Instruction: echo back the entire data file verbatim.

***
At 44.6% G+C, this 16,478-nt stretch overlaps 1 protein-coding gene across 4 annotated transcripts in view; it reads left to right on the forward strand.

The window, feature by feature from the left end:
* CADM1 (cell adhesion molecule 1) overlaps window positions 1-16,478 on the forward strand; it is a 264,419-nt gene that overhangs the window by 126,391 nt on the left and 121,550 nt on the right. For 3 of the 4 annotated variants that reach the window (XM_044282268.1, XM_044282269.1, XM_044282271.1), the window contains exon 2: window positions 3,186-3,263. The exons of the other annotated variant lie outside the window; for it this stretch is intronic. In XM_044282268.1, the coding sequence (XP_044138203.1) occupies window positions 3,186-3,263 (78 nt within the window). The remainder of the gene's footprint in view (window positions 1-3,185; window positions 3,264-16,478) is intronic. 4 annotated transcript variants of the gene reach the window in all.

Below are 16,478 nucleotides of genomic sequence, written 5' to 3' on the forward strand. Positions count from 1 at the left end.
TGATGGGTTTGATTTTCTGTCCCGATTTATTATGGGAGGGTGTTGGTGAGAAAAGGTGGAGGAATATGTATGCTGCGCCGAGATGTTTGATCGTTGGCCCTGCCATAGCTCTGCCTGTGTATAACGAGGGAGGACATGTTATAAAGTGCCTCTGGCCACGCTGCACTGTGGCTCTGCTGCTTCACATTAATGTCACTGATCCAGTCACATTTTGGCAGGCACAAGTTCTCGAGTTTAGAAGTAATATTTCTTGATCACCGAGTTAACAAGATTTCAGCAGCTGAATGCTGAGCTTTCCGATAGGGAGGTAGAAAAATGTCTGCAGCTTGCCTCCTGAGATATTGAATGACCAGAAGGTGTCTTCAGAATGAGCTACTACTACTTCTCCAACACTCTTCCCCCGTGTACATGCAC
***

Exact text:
At 44.6% G+C, this 16,478-nt stretch overlaps 1 protein-coding gene across 4 annotated transcripts in view; it reads left to right on the forward strand.

The window, feature by feature from the left end:
* CADM1 (cell adhesion molecule 1) overlaps window positions 1-16,478 on the forward strand; it is a 264,419-nt gene that overhangs the window by 126,391 nt on the left and 121,550 nt on the right. For 3 of the 4 annotated variants that reach the window (XM_044282268.1, XM_044282269.1, XM_044282271.1), the window contains exon 2: window positions 3,186-3,263. The exons of the other annotated variant lie outside the window; for it this stretch is intronic. In XM_044282268.1, the coding sequence (XP_044138203.1) occupies window positions 3,186-3,263 (78 nt within the window). The remainder of the gene's footprint in view (window positions 1-3,185; window positions 3,264-16,478) is intronic. 4 annotated transcript variants of the gene reach the window in all.

Below are 16,478 nucleotides of genomic sequence, written 5' to 3' on the forward strand. Positions count from 1 at the left end.
TGATGGGTTTGATTTTCTGTCCCGATTTATTATGGGAGGGTGTTGGTGAGAAAAGGTGGAGGAATATGTATGCTGCGCCGAGATGTTTGATCGTTGGCCCTGCCATAGCTCTGCCTGTGTATAACGAGGGAGGACATGTTATAAAGTGCCTCTGGCCACGCTGCACTGTGGCTCTGCTGCTTCACATTAATGTCACTGATCCAGTCACATTTTGGCAGGCACAAGTTCTCGAGTTTAGAAGTAATATTTCTTGATCACCGAGTTAACAAGATTTCAGCAGCTGAATGCTGAGCTTTCCGATAGGGAGGTAGAAAAATGTCTGCAGCTTGCCTCCTGAGATATTGAATGACCAGAAGGTGTCTTCAGAATGAGCTACTACTACTTCTCCAACACTCTTCCCCCGTGTACATGCAC